More Thoughts On Financial Crisis
To The Editor:
Weeks ago, I wrote a letter on the failure of large banks and how taxpayer money is being used to keep them in business, money that we not only can't afford to give, but also may never get back. Since then, we are learning that if we thought certain banks were "too big to fail," now some may be too expensive for our government to successfully rescue without placing our country further into debt and compromising our children's economic security far in the future.
The letter ran in other local papers, and some reader responses were positive, while others called my concerns "liberal nonsense." Mr. Land, in his letter the following week responded, "socialism is not the answer." My letter was meant to be completely nonpartisan, and I did not offer a socialist solution; rather, I couldn't understand how the banks got too big to fail, and how it was that bailing them out was our only or best option.
Wouldn't it have been a great display of American spirit if the giant banks had too much pride to accept our bailout money, or so much of it? If they gave up their huge bonuses and worked for free to fix the problem they created? The big banks could have at least demanded more conditions on gigantic loans (like when they will start paying them back), or apologized publicly, to the world, for their role in the global economic problems we face. Their lack of remorse and acceptance of taxpayer bailout money without a promise to pay it all back within a certain time frame is un-American. Their incredible power over our economic past, present and future is outrageous.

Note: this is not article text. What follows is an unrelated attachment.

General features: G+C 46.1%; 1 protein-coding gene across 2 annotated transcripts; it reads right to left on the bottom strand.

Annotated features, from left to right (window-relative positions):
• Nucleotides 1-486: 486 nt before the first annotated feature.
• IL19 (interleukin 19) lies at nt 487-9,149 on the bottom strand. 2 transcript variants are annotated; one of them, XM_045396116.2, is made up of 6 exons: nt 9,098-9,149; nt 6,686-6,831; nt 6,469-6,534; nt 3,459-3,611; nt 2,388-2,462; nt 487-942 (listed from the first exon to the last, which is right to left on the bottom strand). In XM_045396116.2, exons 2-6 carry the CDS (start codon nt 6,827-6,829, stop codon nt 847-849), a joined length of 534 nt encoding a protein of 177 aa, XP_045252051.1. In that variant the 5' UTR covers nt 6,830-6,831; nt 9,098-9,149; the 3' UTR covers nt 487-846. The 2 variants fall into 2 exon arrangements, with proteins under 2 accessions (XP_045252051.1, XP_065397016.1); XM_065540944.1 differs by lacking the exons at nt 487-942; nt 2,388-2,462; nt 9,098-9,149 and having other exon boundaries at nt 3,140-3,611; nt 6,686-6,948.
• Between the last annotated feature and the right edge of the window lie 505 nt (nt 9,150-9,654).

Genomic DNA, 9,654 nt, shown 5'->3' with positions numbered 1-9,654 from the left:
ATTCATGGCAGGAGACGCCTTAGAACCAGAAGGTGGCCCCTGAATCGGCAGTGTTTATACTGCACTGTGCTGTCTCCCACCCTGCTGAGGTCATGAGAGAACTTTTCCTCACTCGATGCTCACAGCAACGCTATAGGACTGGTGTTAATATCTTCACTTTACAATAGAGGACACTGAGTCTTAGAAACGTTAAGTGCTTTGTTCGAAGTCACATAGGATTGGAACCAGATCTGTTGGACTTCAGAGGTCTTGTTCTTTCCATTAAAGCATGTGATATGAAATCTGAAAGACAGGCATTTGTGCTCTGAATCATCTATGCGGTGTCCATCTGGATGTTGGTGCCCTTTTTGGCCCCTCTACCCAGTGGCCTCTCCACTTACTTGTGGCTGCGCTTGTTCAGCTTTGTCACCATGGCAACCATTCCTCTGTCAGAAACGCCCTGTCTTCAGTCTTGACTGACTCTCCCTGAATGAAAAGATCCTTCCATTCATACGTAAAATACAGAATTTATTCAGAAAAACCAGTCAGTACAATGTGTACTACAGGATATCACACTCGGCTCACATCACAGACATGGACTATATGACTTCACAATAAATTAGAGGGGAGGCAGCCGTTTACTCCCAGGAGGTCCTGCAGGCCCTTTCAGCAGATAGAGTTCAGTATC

I am sure most people reading this will agree with me, and Mr. Land, that socialism is not the answer. But do our representatives know how we feel?
Whether we are Democrats or Republicans, voting in elections appears not to be enough civic involvement to maintain a healthy democracy. We are the government. The people in Washington and Harrisburg are supposed to represent us. Unless we tell them what we care about, they might not know, and therefore cannot be held accountable. Similarly, we need to be better informed about our economy, about its requirement for oversight and certain regulation, since there will always be those who are greedy and dishonest. Mr. Land asserted that the greed of big bankers is an oversimplified explanation of our current economic crisis and it probably is. Maybe we have all failed our democracy by not giving oversight to both government and financial institutions. We took it for granted that someone else would.